Working with company management, the valuation expert projected the remaining profit (measured as net cash flow) to be earned on each contract. The valuation expert present valued that future cash flow projection at the Brown 10 percent weighted average cost of capital (“WACC”). This analysis indicated a $5,000 fair market value for this customer-related intangible asset.
Finally with regard to intangible assets, the valuation expert used the income approach and the capitalized excess earnings method to estimate the fair market value of the goodwill. Asset accumulation valuation example
At this point in the analysis, the valuation expert had concluded the fair market value of the working capital assets (current assets minus current liabilities), real estate and Tangible personal property, and identifiable intangible assets. The valuation expert assigned a fair rate of return (based on the Brown WACC) to this total asset value to conclude the Brown required earnings.
The valuation expert compared the Brown actual earnings (measured as EBIT) to this required earnings level. Based on this comparison, Brown was generating a small amount of excess earnings. The valuation expert capitalized these excess earnings as an annuity in perpetuity to conclude a $2,000 fair market value for the goodwill.
Fifth, the valuation expert conceptually moved from the asset side of the balance sheet to the liability side of the balance sheet. The valuation expert next considered the current liability accounts.
The valuation expert concluded that the $4,000 recorded balance for accounts payable and the $4,000 recorded balance for the accrued expenses indicated the fair market values of those accounts. The analysis included the current portion of long-term debt in the valuation of the non-current liabilities.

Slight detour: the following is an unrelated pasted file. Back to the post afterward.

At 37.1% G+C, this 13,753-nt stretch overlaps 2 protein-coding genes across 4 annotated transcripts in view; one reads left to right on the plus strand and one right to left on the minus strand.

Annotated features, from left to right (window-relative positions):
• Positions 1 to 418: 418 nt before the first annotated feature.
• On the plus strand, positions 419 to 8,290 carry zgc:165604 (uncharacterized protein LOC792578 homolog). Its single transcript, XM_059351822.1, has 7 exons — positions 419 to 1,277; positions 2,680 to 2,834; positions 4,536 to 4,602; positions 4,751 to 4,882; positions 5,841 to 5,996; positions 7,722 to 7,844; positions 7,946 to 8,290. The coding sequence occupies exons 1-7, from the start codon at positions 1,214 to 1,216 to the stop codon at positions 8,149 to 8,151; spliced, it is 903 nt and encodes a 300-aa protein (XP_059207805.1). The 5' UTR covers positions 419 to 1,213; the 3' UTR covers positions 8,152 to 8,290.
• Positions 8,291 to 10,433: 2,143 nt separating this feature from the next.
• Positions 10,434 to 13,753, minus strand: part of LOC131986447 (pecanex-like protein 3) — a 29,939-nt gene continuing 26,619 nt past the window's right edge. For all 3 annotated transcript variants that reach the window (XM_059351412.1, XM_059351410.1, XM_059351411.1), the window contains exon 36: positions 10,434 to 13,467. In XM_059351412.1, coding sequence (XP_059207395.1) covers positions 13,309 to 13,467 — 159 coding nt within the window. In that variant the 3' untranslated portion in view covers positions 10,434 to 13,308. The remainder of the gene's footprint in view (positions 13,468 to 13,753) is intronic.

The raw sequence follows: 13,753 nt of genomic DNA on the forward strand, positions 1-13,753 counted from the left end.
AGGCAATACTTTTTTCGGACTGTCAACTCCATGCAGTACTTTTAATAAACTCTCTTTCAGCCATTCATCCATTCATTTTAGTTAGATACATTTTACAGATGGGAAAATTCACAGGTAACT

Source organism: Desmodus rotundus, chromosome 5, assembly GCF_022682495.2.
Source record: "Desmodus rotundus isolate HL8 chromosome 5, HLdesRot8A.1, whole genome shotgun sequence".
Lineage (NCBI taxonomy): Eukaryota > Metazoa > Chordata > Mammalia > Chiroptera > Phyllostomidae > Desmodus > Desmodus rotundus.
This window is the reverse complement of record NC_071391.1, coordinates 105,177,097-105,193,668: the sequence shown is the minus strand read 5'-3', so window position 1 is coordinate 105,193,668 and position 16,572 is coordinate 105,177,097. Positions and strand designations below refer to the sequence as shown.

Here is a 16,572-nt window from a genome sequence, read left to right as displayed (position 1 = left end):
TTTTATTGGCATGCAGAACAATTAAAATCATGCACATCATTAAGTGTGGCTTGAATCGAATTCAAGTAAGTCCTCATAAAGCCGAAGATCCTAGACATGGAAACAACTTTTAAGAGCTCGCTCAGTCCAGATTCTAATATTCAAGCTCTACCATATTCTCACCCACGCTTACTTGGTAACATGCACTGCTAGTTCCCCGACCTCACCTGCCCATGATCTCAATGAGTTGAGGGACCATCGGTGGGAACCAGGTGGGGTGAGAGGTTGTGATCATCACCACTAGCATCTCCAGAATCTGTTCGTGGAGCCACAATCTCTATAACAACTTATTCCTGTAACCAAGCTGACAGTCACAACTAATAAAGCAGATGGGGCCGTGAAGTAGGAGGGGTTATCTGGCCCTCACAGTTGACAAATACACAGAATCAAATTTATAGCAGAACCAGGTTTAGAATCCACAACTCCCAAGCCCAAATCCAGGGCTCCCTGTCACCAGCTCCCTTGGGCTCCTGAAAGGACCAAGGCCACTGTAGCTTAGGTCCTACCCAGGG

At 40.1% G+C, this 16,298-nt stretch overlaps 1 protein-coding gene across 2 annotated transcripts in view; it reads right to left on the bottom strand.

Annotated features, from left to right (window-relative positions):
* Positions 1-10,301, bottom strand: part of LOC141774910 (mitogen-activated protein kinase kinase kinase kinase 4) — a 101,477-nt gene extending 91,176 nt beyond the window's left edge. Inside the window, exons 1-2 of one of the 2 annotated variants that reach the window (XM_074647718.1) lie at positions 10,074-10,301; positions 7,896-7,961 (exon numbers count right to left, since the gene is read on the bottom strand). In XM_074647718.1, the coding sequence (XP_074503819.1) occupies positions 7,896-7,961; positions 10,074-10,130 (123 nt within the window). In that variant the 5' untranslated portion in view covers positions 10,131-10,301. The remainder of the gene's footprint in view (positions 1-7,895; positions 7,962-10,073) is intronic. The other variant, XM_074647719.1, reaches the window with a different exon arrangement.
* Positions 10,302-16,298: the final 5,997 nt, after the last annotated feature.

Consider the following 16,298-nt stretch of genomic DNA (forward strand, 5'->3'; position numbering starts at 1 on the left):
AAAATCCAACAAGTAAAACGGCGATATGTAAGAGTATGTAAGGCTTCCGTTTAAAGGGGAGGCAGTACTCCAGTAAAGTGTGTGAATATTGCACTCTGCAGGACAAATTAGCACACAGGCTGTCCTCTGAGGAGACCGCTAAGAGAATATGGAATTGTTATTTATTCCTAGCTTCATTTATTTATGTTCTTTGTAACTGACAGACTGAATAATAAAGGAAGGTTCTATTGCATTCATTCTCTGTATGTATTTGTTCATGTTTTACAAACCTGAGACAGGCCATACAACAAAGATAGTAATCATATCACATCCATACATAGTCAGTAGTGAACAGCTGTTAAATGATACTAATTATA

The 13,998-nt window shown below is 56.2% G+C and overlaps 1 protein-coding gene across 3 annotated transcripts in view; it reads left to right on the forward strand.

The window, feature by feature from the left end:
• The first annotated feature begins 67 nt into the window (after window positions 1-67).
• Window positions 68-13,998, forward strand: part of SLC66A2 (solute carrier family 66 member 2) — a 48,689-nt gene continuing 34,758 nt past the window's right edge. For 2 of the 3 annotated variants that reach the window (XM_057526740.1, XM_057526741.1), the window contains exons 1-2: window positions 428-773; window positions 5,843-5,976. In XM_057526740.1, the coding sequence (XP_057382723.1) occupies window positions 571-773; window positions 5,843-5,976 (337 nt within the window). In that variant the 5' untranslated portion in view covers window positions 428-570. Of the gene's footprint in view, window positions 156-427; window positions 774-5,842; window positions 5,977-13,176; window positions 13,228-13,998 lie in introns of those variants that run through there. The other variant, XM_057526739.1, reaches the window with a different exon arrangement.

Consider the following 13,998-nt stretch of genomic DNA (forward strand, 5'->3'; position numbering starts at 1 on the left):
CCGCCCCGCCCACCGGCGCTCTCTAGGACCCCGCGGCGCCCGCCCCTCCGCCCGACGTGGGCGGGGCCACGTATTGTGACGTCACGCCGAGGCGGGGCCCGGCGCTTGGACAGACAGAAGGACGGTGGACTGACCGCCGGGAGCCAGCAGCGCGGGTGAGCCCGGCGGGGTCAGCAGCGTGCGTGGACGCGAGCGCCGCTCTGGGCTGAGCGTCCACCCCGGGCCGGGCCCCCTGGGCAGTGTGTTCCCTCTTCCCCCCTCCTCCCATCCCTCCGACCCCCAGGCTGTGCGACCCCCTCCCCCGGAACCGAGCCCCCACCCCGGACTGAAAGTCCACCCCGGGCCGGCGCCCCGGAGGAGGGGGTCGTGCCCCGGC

Sixth, the valuation expert considered the notes payable and mortgage payable. The valuation expert concluded that the embedded interest rates on these debt instruments were sufficiently close to current market interest rates so that no liability revaluation was required. The valuation expert included the current portion of the long-term debt in the non-current liability account.
Seventh, the valuation expert performed additional due diligence procedures to identify and value any contingent liabilities. The valuation expert identified several litigation claims against Brown, all related to previous construction projects. Asset accumulation valuation example
The valuation expert worked with both company management and legal counsel to estimate expected future claim payment amounts, including probabilities and timing of payments.
The valuation expert calculated a present value of the mathematical (probability weighted) expectation of future claims payments of $10,000. The valuation expert recorded this $10,000 contingent liability value on the valuation balance sheet. Asset accumulation valuation example
Eighth, the valuation expert can calculate the net asset value by reference to the Exhibit 2 fair market value-basis balance sheet. At this point in the valuation, the valuation expert has concluded the fair market value of all of the total assets (both tangible assets and intangible assets) of $90,000. Asset accumulation valuation example
In addition, at this point in the valuation, the valuation expert has concluded the fair market value of all of the liabilities (both recorded and contingent) of $40,000. The difference between these two value indications (i.e., total asset value minus total liability value) is the fair market value of the total equity. Asset accumulation valuation example
As indicated on Exhibit 2, and based on this illustrative asset accumulation method analysis, the valuation expert concluded $50,000 as the fair market value of the Brown total equity.